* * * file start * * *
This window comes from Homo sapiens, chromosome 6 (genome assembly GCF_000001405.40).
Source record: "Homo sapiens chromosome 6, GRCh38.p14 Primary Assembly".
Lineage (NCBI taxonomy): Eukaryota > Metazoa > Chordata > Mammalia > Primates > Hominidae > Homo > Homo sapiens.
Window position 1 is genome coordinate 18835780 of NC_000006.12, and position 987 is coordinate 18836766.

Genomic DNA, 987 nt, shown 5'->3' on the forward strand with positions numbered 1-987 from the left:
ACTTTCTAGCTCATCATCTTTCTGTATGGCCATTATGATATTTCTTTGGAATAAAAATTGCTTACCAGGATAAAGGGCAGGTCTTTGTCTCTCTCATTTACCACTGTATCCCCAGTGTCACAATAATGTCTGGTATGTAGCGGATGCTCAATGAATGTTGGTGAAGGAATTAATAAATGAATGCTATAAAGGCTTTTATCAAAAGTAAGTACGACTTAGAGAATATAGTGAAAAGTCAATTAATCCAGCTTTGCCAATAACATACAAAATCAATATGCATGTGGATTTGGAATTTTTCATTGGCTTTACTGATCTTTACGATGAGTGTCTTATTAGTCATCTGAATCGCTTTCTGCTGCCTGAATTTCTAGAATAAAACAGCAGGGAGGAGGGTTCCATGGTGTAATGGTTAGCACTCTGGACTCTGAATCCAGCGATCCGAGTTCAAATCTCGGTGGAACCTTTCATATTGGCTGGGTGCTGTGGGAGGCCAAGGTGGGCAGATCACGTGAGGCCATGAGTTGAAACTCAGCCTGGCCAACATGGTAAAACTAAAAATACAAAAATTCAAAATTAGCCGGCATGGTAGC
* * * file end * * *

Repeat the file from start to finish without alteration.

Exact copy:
This window comes from Homo sapiens, chromosome 6 (genome assembly GCF_000001405.40).
Source record: "Homo sapiens chromosome 6, GRCh38.p14 Primary Assembly".
Lineage (NCBI taxonomy): Eukaryota > Metazoa > Chordata > Mammalia > Primates > Hominidae > Homo > Homo sapiens.
Window position 1 is genome coordinate 18835780 of NC_000006.12, and position 987 is coordinate 18836766.

Genomic DNA, 987 nt, shown 5'->3' on the forward strand with positions numbered 1-987 from the left:
ACTTTCTAGCTCATCATCTTTCTGTATGGCCATTATGATATTTCTTTGGAATAAAAATTGCTTACCAGGATAAAGGGCAGGTCTTTGTCTCTCTCATTTACCACTGTATCCCCAGTGTCACAATAATGTCTGGTATGTAGCGGATGCTCAATGAATGTTGGTGAAGGAATTAATAAATGAATGCTATAAAGGCTTTTATCAAAAGTAAGTACGACTTAGAGAATATAGTGAAAAGTCAATTAATCCAGCTTTGCCAATAACATACAAAATCAATATGCATGTGGATTTGGAATTTTTCATTGGCTTTACTGATCTTTACGATGAGTGTCTTATTAGTCATCTGAATCGCTTTCTGCTGCCTGAATTTCTAGAATAAAACAGCAGGGAGGAGGGTTCCATGGTGTAATGGTTAGCACTCTGGACTCTGAATCCAGCGATCCGAGTTCAAATCTCGGTGGAACCTTTCATATTGGCTGGGTGCTGTGGGAGGCCAAGGTGGGCAGATCACGTGAGGCCATGAGTTGAAACTCAGCCTGGCCAACATGGTAAAACTAAAAATACAAAAATTCAAAATTAGCCGGCATGGTAGC